Dealing with the real world

You know, it’s not too often that I select articles to respond to here, mostly because my readership is small and I’m fairly remote – I’d rather respond where the article appears, and reach the same audience. At the same time, I’m more often simply passing on thoughts that stand alone when I can. But this one not only deserved a response, it demonstrates some of the larger problems which bear their own examination.

BioLogos is an organization that seeks to rectify the “warfare” between science and religion, and get them to live in harmony – don’t take my interpretation of it, you can see their mission on the About page connected to that link. It’s funded by the Templeton Foundation, which has much the same goal. The problem is, there’s really no disharmony or warfare involved. Science, as I’ve said before, is merely a methodical process of learning. It examines nature and, through tests and measurements and lots of attention, finds out how things work. Scientific laws aren’t arbitrary creations of scientists, but merely expressions of natural constants – if you have no idea what they are, they still work exactly the same for you.

The conflict (which often gets treated as “warfare” and deliberate attacks upon religion if you ask the religious) comes in when nothing in the slightest supernatural, mystical, or religious is found when we do this – in other words, no evidence for religious “truths” are ever found. At all.

Normally, this shouldn’t be any big deal, right? Who cares if science can find god? Science is imperfect, but god is everywhere, and all that. Except, no one can seem to agree on what god is or does. As we get more detailed about god’s word and god’s functions and miracles and such, they aren’t actually leading us anywhere, providing any knowledge, provoking the human spirit to new heights, or, well, anything, really. Science, on the other hand, is responsible for massive gains in knowledge, ability, health, welfare, transportation, understanding, and so on. We use it, we rely on it, we’re incredibly happy with it, because it works. And after relying on religion to help us burn people at the stake, drive off demons causing headaches and convulsions, tell us who wasn’t “chosen,” and all that fun stuff from a loving god, science started giving us things that actually worked. So, we use it.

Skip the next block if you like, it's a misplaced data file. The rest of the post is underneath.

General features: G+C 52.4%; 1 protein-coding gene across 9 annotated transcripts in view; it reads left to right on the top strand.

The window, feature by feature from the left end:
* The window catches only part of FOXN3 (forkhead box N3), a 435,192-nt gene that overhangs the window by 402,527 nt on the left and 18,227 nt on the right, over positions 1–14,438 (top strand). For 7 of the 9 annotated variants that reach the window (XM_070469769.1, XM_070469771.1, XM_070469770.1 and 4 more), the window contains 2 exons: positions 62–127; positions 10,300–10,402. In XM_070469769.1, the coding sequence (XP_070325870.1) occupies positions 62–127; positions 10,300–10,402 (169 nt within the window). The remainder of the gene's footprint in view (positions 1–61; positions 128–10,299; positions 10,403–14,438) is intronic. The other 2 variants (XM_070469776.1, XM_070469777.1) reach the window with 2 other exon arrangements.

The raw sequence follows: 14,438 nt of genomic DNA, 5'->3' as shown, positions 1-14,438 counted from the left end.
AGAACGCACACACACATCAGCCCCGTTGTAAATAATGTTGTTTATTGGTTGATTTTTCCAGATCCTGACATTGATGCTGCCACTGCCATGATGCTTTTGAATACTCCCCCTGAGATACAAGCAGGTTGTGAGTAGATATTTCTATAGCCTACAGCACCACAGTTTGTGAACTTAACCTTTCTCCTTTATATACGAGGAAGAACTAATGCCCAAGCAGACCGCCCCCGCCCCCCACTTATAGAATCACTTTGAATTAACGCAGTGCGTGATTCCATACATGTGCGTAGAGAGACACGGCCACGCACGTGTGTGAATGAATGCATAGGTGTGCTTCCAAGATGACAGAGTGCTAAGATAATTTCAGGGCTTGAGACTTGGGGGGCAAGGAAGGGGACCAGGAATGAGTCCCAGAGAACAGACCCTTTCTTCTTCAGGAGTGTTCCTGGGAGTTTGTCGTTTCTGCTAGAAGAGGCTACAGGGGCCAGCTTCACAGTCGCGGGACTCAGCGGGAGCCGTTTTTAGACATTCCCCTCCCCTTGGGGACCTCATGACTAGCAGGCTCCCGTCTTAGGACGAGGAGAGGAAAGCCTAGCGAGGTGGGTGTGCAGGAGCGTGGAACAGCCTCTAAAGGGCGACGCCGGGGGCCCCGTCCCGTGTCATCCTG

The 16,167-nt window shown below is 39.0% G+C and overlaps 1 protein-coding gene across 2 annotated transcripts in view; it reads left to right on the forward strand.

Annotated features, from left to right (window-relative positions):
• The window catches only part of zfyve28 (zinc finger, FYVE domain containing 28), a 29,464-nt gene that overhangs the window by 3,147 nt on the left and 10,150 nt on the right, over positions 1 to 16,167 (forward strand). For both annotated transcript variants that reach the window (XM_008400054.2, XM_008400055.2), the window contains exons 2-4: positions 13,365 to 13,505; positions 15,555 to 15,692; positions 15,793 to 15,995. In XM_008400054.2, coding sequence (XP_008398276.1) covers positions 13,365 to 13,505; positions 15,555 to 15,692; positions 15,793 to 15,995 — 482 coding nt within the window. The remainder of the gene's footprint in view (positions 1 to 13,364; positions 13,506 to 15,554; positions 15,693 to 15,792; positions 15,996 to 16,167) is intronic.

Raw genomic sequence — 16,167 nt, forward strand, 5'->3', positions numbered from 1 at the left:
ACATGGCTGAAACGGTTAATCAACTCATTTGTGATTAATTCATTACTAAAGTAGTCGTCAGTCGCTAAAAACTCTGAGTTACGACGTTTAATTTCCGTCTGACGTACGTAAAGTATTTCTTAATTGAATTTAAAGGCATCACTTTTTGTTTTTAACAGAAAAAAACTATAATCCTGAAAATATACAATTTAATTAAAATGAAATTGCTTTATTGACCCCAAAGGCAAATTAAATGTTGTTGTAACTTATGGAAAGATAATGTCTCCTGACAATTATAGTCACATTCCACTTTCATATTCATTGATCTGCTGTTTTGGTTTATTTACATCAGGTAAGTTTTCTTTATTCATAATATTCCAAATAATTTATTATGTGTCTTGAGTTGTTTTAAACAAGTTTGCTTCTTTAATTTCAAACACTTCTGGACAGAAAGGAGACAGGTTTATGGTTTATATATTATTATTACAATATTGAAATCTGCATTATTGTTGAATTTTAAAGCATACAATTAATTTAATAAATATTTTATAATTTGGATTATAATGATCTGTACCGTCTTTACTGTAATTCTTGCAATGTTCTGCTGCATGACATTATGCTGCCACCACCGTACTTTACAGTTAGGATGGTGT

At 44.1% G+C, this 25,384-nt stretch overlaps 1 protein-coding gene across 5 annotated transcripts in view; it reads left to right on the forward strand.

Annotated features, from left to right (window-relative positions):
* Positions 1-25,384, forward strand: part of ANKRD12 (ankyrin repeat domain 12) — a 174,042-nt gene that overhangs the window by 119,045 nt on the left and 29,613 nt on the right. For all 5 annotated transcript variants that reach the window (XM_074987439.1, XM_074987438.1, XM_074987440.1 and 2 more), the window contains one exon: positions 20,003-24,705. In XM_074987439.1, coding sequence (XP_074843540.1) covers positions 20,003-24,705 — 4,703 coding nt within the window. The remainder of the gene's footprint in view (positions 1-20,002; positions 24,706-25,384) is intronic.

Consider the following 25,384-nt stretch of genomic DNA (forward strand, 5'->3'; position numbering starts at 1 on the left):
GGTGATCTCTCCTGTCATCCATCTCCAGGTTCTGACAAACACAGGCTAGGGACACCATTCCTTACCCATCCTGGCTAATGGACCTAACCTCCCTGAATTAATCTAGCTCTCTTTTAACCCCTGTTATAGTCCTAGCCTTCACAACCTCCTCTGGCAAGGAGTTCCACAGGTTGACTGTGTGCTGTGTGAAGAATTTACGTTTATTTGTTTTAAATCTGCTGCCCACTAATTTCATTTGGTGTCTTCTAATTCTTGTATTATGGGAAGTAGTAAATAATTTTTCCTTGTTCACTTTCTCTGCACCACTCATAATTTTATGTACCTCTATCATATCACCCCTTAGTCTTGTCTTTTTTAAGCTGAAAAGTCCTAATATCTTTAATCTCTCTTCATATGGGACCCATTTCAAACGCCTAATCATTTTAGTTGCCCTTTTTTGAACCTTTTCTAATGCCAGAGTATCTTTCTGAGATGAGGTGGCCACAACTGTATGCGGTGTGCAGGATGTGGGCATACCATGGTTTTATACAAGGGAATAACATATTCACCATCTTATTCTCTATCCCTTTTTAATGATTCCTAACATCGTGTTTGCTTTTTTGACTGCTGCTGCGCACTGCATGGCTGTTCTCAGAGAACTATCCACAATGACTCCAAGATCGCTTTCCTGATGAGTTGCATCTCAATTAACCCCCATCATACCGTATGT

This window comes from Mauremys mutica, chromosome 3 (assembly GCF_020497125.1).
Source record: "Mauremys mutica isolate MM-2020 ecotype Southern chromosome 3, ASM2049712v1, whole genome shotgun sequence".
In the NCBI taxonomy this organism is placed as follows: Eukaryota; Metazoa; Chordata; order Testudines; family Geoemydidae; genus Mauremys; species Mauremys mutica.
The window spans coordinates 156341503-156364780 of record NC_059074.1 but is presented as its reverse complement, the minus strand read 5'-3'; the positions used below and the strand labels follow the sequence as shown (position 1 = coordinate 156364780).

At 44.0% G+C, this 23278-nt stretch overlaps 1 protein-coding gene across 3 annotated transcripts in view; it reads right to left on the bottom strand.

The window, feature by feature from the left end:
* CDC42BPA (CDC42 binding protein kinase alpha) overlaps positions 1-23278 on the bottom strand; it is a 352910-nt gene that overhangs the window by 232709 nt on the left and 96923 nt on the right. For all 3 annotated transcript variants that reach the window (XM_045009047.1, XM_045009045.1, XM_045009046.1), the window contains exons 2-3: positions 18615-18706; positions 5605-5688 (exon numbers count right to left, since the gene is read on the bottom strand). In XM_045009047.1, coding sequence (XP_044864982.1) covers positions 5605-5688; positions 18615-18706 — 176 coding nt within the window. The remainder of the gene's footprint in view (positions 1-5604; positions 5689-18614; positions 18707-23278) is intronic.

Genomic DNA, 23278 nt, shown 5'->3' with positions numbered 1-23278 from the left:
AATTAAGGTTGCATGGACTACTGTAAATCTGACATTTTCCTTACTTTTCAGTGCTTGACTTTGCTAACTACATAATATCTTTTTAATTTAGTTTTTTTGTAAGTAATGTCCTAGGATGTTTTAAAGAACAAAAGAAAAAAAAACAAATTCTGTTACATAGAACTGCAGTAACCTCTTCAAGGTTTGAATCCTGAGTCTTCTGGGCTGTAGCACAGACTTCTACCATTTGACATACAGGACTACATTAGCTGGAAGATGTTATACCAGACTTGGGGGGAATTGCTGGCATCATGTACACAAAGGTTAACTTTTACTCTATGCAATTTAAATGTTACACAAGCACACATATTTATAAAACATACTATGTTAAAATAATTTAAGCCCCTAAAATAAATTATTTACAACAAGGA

What this actually means is that religion is fading away and losing all the power it once had, and those that wielded this power are quite perturbed by this. Those that liked the idea that they were “chosen” and “saved” and guaranteed a fun time for the remainder of eternity are frustrated that this guarantee looks like it won’t stand up in court. And those that feel that the world shouldn’t be unfair don’t want to hear that “fairness” is only a human concept, and adversity just something to be dealt with. So, there’s resistance. That brings us to the article.

One World: Science and Christianity in Respectful Dialogue, Part I” by Loren Wilkinson is what BioLogos seems to think is a reconciliation between science and religion. It’s unfortunate that Wilkinson doesn’t seem to even understand what science is, much less how it works, and indicative of a greater problem with BioLogos‘ supposed mission is that this article falls so wide of the mark. The first sentence crashes spectacularly not just once, but twice:

The BioLogos Foundation, with its commitment to the “integration of science and Christian faith” is one of many signs that the 150-year-old idea of a “warfare” between science and religion is ending.

Well, the attacks of religion against science have been going on for a lot longer than 150 years, because they certainly didn’t start (as I’m sure Wilkinson is implying) with Darwin’s Theory of Evolution by Natural Selection. Pretty much from the start of christianity, it’s been trashing the rights of human beings, torturing those that failed to avow their obeisance to the scripture, and pillaging those areas of the world considered not holy enough. Galileo was forced to renounce his work on planetary motion – you know, that Earth revolves around the Sun? – and Giordano Bruno was burned at the stake for refusing to recant his theory that the sun was one of many such stars in the universe. You have heard of witch hunts, right? Wilkinson apparently hasn’t. So, either Wilkinson learned absolutely nothing from history, or wants to ignore it entirely in favor of minimizing the church’s warfare against people who dared examine the natural world and learn from it, as well as people who simply didn’t find scripture all that useful, who got to be tortured and killed too.

That’s part one. Part two, for the same sentence, is that BioLogos isn’t really a sign of the end of the warfare, because it doesn’t actually reconcile anything. All it’s doing is fighting to make religion seem relevant to a world that no longer needs it. Let’s keep going, because you may be thinking I’m saying that from bias or spite. On this “warfare”: